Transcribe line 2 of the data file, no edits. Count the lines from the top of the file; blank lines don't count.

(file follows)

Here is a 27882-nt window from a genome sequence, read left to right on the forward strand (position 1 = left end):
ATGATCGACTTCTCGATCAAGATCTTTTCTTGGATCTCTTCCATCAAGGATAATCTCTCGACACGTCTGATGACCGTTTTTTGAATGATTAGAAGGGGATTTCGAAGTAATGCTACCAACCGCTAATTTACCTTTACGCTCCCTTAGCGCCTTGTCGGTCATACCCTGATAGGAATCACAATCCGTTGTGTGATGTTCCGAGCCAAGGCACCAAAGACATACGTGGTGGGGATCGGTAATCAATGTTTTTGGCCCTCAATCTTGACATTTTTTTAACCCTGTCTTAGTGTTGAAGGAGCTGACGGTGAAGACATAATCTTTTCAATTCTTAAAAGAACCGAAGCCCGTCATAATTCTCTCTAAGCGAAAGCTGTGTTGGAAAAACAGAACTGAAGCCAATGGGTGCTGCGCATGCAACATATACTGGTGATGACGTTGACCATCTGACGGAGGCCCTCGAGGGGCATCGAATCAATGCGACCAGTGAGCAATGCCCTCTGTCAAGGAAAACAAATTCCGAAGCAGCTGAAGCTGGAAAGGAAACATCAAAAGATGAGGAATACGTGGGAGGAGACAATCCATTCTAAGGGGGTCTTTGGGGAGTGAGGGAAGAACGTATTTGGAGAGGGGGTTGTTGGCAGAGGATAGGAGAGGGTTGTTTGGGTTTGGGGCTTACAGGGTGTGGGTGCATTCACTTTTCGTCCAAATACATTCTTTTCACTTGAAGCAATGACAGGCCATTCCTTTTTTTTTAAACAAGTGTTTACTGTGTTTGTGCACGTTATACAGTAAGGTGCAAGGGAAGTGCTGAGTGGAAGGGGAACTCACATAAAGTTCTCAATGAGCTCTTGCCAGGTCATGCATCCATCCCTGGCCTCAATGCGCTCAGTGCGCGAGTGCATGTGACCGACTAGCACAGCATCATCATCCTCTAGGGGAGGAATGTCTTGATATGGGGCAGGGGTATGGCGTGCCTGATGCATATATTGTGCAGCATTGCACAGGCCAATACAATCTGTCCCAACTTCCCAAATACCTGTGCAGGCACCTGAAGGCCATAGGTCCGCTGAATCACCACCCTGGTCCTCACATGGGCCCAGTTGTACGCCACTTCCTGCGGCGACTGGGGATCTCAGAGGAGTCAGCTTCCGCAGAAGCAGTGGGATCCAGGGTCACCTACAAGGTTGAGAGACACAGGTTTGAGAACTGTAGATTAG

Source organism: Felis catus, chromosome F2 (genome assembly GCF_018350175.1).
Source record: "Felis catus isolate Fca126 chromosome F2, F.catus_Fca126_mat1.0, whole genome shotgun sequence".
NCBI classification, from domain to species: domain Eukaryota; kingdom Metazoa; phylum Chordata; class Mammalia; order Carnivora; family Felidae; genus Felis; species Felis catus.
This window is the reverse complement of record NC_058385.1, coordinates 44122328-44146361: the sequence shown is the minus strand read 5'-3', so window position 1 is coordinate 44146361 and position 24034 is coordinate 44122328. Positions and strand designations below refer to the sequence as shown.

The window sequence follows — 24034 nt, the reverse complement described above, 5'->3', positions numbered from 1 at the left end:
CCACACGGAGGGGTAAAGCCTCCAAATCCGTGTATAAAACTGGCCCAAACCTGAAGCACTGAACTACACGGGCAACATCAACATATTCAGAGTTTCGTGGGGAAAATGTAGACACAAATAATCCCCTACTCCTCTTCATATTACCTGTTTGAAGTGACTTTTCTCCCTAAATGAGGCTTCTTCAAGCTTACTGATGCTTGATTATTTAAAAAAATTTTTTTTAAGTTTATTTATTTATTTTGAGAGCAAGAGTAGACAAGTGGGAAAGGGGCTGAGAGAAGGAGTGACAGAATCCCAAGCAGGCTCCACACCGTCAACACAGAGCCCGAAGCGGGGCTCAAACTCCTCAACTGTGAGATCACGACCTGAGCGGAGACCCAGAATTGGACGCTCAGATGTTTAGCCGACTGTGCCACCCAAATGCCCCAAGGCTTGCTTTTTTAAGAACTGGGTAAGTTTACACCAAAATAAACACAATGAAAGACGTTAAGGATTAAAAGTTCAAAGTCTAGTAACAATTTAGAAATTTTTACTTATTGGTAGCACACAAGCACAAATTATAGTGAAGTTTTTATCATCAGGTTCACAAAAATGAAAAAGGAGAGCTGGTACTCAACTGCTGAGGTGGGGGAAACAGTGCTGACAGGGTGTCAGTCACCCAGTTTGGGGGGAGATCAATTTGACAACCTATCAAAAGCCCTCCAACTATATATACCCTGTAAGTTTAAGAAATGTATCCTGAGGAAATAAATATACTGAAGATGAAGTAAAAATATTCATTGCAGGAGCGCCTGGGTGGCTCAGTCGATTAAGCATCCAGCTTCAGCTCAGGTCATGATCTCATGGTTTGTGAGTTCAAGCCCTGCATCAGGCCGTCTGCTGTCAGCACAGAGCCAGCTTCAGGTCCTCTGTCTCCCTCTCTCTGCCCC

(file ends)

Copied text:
ATGATCGACTTCTCGATCAAGATCTTTTCTTGGATCTCTTCCATCAAGGATAATCTCTCGACACGTCTGATGACCGTTTTTTGAATGATTAGAAGGGGATTTCGAAGTAATGCTACCAACCGCTAATTTACCTTTACGCTCCCTTAGCGCCTTGTCGGTCATACCCTGATAGGAATCACAATCCGTTGTGTGATGTTCCGAGCCAAGGCACCAAAGACATACGTGGTGGGGATCGGTAATCAATGTTTTTGGCCCTCAATCTTGACATTTTTTTAACCCTGTCTTAGTGTTGAAGGAGCTGACGGTGAAGACATAATCTTTTCAATTCTTAAAAGAACCGAAGCCCGTCATAATTCTCTCTAAGCGAAAGCTGTGTTGGAAAAACAGAACTGAAGCCAATGGGTGCTGCGCATGCAACATATACTGGTGATGACGTTGACCATCTGACGGAGGCCCTCGAGGGGCATCGAATCAATGCGACCAGTGAGCAATGCCCTCTGTCAAGGAAAACAAATTCCGAAGCAGCTGAAGCTGGAAAGGAAACATCAAAAGATGAGGAATACGTGGGAGGAGACAATCCATTCTAAGGGGGTCTTTGGGGAGTGAGGGAAGAACGTATTTGGAGAGGGGGTTGTTGGCAGAGGATAGGAGAGGGTTGTTTGGGTTTGGGGCTTACAGGGTGTGGGTGCATTCACTTTTCGTCCAAATACATTCTTTTCACTTGAAGCAATGACAGGCCATTCCTTTTTTTTTAAACAAGTGTTTACTGTGTTTGTGCACGTTATACAGTAAGGTGCAAGGGAAGTGCTGAGTGGAAGGGGAACTCACATAAAGTTCTCAATGAGCTCTTGCCAGGTCATGCATCCATCCCTGGCCTCAATGCGCTCAGTGCGCGAGTGCATGTGACCGACTAGCACAGCATCATCATCCTCTAGGGGAGGAATGTCTTGATATGGGGCAGGGGTATGGCGTGCCTGATGCATATATTGTGCAGCATTGCACAGGCCAATACAATCTGTCCCAACTTCCCAAATACCTGTGCAGGCACCTGAAGGCCATAGGTCCGCTGAATCACCACCCTGGTCCTCACATGGGCCCAGTTGTACGCCACTTCCTGCGGCGACTGGGGATCTCAGAGGAGTCAGCTTCCGCAGAAGCAGTGGGATCCAGGGTCACCTACAAGGTTGAGAGACACAGGTTTGAGAACTGTAGATTAG